Posted by: Guest blog

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This guest blog is written by Graham Temple, Chairman, IPM

To the creative industries in general, data is like the accountant you find in the kitchen at parties. You know its role is important, you may even have relied on it yourself in the past, but it’s hardly fun, is it? Well, the accountant in the kitchen is set to take centre stage at the creative party, and it’s all down to the GDPR.

19 February 2016, 15:29
Moment marketing: how to exploit the moment

Posted by: Guest blog

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This guest post is written by Craig Tuck, UK Sales Director at RadiumOne

The recent IAB study, which showed the degree to which people use connected devices whilst watching TV, raised the concept of "switch-screening" – these devices aren't a "second screen" to TV but are now on equal billing. This reinforces the increasing importance of moment marketing, so how best can you exploit this?

19 February 2016, 10:45
How costly signaling makes ads more effective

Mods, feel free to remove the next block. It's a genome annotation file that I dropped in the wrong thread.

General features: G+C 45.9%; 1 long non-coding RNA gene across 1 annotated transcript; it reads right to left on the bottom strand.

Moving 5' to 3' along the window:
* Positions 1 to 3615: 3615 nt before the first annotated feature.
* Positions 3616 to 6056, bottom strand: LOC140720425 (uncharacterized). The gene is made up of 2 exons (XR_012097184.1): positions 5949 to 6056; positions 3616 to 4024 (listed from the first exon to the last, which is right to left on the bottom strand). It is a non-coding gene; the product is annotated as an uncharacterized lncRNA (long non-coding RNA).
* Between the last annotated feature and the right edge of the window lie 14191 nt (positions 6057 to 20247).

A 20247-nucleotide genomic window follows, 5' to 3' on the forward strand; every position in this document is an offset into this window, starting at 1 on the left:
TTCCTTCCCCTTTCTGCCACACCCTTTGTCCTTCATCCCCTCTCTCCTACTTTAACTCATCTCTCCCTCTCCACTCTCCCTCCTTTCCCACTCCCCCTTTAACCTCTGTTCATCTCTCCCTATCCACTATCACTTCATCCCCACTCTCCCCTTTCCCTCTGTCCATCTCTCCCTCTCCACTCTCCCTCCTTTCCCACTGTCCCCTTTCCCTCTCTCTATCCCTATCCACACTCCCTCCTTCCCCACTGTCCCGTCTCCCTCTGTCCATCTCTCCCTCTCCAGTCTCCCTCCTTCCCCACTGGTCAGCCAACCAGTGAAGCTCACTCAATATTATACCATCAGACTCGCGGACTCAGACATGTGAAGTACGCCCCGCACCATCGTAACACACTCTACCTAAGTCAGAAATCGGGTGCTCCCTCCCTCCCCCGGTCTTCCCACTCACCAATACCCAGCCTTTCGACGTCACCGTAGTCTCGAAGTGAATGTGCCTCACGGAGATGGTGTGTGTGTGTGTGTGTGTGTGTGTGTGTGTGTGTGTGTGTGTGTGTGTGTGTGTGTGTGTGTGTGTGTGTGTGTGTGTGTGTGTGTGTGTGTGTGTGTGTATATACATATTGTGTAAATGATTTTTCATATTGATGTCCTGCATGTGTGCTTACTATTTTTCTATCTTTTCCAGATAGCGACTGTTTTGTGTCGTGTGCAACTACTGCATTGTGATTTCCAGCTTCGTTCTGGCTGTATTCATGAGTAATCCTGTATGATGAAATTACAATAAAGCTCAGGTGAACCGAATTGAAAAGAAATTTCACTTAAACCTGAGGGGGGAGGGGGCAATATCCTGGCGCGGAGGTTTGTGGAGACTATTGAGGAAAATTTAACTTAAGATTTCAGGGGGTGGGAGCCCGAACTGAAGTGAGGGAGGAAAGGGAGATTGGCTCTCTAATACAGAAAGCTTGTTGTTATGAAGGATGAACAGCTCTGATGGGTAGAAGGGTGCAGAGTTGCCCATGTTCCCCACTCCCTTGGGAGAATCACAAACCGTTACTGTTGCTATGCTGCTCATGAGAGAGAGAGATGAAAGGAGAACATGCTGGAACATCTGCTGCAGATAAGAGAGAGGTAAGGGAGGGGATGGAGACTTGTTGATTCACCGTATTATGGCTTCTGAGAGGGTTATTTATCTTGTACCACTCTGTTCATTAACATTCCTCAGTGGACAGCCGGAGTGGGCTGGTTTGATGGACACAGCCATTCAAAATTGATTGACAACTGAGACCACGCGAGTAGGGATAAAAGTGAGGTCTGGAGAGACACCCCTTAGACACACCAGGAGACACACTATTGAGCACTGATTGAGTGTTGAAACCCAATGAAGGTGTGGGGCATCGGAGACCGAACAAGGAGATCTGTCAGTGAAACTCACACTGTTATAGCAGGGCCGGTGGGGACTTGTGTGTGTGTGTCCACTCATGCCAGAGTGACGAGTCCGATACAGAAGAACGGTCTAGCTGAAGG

Posted by: Richard Shotton, Deputy Head of Evidence, Manning Gottlieb OMD

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In the nineteenth century Charles Darwin was struck by a number of oddities in the natural world that contradicted his theory of evolution. The peacock, for example, with its huge cumbersome tail baffled him to the extent he wrote to Asa Gray on April 3rd 1860:

"The sight of a feather in a peacock's tail, whenever I gaze at it, makes me sick".

18 February 2016, 12:14
Point of view: China's running race

Posted by: Edward Bell, CEO, FCB Greater China

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In mid-2014, this column talked about the troubles of China's sports brands in getting Chinese to put down their smartphones and do a bit of exercise. Whether it be outdoor hiking, swimming, soccer, basketball, while they are all growing, across the board, the incidence of people around China volunteering to exert themselves in the name of for-the-love-of-it sport remains very low. However, we may be witnessing the beginning of China's own jogging revolution, akin to that which took hold of the US in the 1980s. Chinese are now running all over the place. And it is brands' use of mobile media that has provided the necessary inspiration.